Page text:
Moving in with a partner is a big step. It’s not only a big deal in a relationship, but you have the added pressure of moving house being one of the most stressful things you can do in your life. While moving in together is an exciting adventure, the next step in your relationship, it can either make or break a relationship. This is the same with many relationships though – imagine living with your best friend or your sister, it would never be a smooth ride. However, you want living with your partner to last but to do that; you need to go in with an open mind and not expect everything to be a bed of roses. Here are a few tips on what to do if you’re moving in with your partner:
Decide Where To Live
Kind of an important thing, you need to decide if you will you move into their place, stay in yours or find a new home together? It might be an easy decision if you both live in studio apartments, and what you need is a two-bedroom. Or one of you might already live in a two-bedroom. However, you’ll still need to take into consideration other factors like commutes to work, accommodations for any pets, local amenities, shopping, and safety. You are likely to have spent a lot of time over at one another’s places before you decide to move in, so you’ll have a good idea about each one and the pros and cons to you both living there. Some people want a fresh start together, to buy somewhere and achieve a shared sense of ownership together or to make somewhere your own together that’s new to both of you.
Take A Good Look At All Of Your Stuff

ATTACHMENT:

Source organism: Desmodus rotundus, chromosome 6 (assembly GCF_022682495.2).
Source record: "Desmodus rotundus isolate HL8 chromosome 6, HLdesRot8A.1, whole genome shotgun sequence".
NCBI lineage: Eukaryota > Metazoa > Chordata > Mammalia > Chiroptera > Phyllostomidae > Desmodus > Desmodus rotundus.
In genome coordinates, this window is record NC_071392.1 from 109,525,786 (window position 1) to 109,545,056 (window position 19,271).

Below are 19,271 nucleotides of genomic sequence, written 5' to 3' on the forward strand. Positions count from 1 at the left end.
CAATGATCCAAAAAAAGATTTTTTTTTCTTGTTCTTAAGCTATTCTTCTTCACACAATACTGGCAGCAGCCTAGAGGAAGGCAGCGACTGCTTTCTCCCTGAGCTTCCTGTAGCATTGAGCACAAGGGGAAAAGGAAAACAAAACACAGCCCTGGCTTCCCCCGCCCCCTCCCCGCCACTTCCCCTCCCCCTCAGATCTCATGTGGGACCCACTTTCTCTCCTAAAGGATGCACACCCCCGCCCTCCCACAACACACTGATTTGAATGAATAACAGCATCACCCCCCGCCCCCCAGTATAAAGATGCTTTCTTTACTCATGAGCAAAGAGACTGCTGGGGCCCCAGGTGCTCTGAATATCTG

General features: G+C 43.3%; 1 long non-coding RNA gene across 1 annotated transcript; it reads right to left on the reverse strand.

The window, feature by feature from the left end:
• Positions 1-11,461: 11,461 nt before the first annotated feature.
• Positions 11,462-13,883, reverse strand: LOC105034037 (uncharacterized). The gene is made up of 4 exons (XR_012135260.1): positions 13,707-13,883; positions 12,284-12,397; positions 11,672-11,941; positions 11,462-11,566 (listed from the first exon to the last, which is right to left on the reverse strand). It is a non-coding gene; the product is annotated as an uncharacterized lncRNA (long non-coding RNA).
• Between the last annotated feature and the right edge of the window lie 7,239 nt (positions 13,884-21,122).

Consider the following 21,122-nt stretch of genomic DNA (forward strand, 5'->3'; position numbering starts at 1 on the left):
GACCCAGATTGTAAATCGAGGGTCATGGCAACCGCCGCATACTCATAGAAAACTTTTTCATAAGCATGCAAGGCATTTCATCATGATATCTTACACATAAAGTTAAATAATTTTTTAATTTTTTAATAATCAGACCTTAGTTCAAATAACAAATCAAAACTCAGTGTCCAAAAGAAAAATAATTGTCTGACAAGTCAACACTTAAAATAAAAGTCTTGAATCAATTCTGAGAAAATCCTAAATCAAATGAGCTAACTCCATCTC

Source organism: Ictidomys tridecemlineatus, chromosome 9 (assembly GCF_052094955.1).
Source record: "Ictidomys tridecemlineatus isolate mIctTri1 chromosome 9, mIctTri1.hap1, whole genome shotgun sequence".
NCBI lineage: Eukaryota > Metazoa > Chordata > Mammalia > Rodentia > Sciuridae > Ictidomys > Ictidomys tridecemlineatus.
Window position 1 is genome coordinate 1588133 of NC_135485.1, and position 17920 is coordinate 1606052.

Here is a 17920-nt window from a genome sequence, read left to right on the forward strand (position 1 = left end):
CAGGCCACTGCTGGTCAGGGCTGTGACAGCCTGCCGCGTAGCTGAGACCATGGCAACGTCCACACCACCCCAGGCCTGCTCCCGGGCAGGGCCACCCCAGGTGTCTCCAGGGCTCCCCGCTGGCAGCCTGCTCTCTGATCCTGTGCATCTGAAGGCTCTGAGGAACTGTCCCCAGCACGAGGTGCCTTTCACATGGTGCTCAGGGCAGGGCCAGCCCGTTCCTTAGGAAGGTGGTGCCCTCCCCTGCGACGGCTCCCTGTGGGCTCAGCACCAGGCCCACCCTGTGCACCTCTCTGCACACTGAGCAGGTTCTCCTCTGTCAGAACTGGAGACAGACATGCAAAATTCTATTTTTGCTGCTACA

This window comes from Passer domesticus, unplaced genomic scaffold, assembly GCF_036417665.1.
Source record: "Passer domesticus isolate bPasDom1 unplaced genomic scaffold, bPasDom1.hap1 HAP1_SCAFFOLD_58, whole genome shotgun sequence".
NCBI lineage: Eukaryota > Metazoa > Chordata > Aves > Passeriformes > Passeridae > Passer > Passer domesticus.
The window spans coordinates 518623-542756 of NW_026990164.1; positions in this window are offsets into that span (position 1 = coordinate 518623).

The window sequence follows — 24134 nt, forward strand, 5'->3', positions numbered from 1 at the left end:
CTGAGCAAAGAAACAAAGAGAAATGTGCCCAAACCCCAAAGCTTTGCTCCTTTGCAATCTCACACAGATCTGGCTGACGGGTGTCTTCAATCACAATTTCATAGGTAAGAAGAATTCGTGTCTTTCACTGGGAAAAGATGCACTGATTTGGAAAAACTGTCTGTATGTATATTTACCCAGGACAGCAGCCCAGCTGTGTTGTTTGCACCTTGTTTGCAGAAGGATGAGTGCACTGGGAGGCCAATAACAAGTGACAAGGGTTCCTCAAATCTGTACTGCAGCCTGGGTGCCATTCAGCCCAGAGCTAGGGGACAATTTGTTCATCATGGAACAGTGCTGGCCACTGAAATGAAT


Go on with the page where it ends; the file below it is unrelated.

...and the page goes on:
A lot of the effort and the discussion that goes into moving is about how much stuff we have and what we have. Most likely, you’ll find things that are duplicates between your two apartments – two toasters, two coffee tables – or things that you don’t want anymore. Then there’s the big stuff, like dressers and sofas that may not fit in the new place. Now’s the time to look at the things in both of your apartments and figure out what you have, what you’re keeping, and what you’re selling, donating or tossing before the move.
If you feel tempted to put this off until after you move or skip it altogether – don’t as this could be a costly mistake. Remember that everything you keep adds to the cost of the move either financially or it merely takes up your time moving it. Don’t forget that everything needs to fit into the new place as well and if you can imagine what it’s going to be like when all the boxes are there, you need to think about whether there is room to put them away until you can sort through everything? Will keeping everything mean that you have to rent a bigger apartment than you can really afford? If you are getting a new place, before you even begin looking at apartments, get a realistic idea of how much space you need by figuring out how much stuff you’ll have after you’ve decided what you’ll keep and what you’ll sell, what you’ll throw away or donate. Then, take an inventory of both apartments, measure everything that’s left and decide how much square footage you need.